November 10, 2014 / 1:37 PM / 3 years ago

Canadian housing starts slow modestly in October

A construction worker uses a hammer as he works on the "ICE Condominiums" development site by Cadillac Fairview and Lanterra Developments in Toronto December 14, 2012.Mark Blinch

OTTAWA (Reuters) - Canadian housing starts unexpectedly cooled in October as builders broke ground on fewer multiple-unit homes, including apartment buildings and condominiums, data showed on Monday.

The seasonally adjusted annualized rate of housing starts declined to 183,604 units last month from a revised 197,355 units in September, according to a report from the Canada Mortgage and Housing Corp, the country's national housing agency.

The latest result fell short of analysts' forecasts for 200,000. September was originally reported as 197,343.

The robust housing market that emerged in Canada following the global financial crisis has raised concerns that home prices could be due for a pullback, though policymakers have stressed recently that price gains are concentrated in the major cities of Toronto, Vancouver and Calgary.

Housing construction has been resilient this year, bouncing back from weather-related weakness in early 2014.

"While recent home prices trends are starting to raise some eyebrows, there's little concern about overbuilding in Canada, with housing starts trending near fundamental requirements," Robert Kavcic, senior economist at BMO Capital Markets, wrote in a note.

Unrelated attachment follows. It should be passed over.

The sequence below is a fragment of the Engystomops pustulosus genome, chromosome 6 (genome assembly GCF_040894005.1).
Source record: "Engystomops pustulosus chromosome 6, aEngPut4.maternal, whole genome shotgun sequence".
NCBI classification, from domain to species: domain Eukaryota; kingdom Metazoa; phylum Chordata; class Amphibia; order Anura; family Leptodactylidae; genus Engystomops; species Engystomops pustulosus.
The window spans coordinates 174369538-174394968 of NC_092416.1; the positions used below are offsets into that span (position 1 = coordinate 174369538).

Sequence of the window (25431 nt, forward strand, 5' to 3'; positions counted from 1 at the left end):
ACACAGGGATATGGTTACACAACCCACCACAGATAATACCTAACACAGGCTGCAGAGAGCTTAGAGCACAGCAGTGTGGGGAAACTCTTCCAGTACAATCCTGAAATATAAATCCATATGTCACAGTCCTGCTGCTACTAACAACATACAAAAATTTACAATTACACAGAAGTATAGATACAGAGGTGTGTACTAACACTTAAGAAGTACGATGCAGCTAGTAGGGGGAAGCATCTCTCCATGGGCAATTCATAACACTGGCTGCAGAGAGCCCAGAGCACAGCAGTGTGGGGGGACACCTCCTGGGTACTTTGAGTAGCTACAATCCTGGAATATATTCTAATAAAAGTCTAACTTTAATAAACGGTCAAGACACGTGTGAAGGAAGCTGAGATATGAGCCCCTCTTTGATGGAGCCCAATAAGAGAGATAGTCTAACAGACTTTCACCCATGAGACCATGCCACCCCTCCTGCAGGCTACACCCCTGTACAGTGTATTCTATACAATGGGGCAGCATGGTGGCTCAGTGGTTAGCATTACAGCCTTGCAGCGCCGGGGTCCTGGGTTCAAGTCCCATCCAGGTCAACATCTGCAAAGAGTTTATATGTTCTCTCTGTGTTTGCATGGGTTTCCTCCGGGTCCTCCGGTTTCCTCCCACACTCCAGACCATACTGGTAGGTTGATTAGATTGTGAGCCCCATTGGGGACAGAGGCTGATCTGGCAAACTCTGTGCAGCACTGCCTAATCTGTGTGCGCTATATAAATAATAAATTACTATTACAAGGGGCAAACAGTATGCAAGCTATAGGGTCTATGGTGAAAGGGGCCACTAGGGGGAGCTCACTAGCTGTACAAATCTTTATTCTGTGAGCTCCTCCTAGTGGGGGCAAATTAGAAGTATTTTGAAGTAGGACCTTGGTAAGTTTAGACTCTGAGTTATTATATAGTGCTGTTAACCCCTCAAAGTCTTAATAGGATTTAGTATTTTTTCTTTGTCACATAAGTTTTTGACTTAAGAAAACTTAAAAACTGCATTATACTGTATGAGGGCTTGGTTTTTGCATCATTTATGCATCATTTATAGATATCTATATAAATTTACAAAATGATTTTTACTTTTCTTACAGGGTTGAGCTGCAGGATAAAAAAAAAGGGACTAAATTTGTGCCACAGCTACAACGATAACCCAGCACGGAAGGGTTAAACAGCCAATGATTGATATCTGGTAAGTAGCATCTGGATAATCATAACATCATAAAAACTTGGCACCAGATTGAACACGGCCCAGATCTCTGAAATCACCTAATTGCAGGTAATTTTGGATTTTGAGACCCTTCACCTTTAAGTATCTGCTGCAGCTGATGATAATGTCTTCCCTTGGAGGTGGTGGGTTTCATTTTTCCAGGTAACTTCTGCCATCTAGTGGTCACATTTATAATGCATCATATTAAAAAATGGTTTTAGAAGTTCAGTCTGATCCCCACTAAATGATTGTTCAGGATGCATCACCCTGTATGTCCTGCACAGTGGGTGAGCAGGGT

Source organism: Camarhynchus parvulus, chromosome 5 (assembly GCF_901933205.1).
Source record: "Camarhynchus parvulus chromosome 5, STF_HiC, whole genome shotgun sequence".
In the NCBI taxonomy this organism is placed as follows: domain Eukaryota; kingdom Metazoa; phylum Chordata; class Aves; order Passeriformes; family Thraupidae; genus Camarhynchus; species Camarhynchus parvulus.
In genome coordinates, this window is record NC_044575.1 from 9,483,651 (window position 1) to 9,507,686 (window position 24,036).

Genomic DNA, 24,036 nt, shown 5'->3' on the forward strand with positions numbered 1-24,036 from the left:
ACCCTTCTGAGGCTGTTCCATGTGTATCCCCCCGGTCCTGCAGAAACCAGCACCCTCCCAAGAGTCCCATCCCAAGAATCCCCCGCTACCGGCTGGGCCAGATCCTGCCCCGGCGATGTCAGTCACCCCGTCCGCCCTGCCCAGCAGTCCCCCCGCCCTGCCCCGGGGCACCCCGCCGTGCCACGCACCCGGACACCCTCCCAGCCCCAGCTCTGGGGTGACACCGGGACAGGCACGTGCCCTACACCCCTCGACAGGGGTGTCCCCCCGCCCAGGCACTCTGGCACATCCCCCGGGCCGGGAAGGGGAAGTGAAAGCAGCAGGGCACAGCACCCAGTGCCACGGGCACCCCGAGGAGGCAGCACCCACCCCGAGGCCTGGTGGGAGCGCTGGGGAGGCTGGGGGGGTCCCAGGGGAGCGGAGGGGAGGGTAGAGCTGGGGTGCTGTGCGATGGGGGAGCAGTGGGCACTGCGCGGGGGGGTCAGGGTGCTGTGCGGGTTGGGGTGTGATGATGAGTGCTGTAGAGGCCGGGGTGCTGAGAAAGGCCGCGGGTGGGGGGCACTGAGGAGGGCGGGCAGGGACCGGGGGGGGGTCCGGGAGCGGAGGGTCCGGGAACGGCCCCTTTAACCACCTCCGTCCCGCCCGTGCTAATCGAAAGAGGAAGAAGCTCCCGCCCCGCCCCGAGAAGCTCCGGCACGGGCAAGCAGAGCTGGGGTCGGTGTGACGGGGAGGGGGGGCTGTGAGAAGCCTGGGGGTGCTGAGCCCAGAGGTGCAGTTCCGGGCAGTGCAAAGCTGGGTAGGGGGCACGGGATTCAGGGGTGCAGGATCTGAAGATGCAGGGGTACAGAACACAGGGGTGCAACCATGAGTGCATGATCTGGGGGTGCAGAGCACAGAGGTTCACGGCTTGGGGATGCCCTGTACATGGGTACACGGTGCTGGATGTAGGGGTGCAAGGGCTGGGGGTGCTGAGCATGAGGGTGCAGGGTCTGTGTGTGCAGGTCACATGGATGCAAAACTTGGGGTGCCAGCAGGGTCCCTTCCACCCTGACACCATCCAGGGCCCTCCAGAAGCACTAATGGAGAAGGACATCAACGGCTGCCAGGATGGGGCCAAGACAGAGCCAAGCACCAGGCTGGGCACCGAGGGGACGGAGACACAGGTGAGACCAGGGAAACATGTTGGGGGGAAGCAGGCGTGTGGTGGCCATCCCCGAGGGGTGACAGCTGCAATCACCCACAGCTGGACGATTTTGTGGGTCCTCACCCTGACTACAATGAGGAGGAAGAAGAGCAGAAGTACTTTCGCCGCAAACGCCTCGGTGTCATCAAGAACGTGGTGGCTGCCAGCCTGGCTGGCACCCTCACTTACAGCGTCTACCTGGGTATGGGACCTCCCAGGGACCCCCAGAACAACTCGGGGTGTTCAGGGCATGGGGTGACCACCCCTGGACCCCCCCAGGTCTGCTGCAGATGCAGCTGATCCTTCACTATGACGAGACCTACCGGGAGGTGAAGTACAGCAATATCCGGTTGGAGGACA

Groundbreaking on multiple dwellings dropped nearly 14 percent to 98,673 units, while construction on single detached homes edged up 5.6 percent to 66,010.

The drop in multi-unit dwellings also weighed on the overall six-month moving average for housing starts, which declined to 195,707 from 197,763.

"Given the elevated level of condominium units under construction, our expectation is that condominium starts will continue to trend lower over the coming months," said Bob Dugan, CMHC's chief economist.

Construction in urban centers declined in all five regions covered in the report, led by a 15.6 percent drop in British Columbia. Rural starts across the country slipped by 6.8 percent.

Analysts expect that eventual higher interest rates will take some heat out of the housing market. Although the Bank of Canada has indicated it will not raise rates anytime soon, the prospects look good for the U.S. Federal Reserve to hike rates by the second half of next year, which will tighten financial conditions globally, Mazen Issa, senior Canada macro strategist at TD Securities, wrote in a note.

"As such, we do not see much scope for housing construction in Canada to run too much higher in the near-term and eventually should begin cooling by the end of 2015," Issa said.

Editing by W Simon and JS Benkoe

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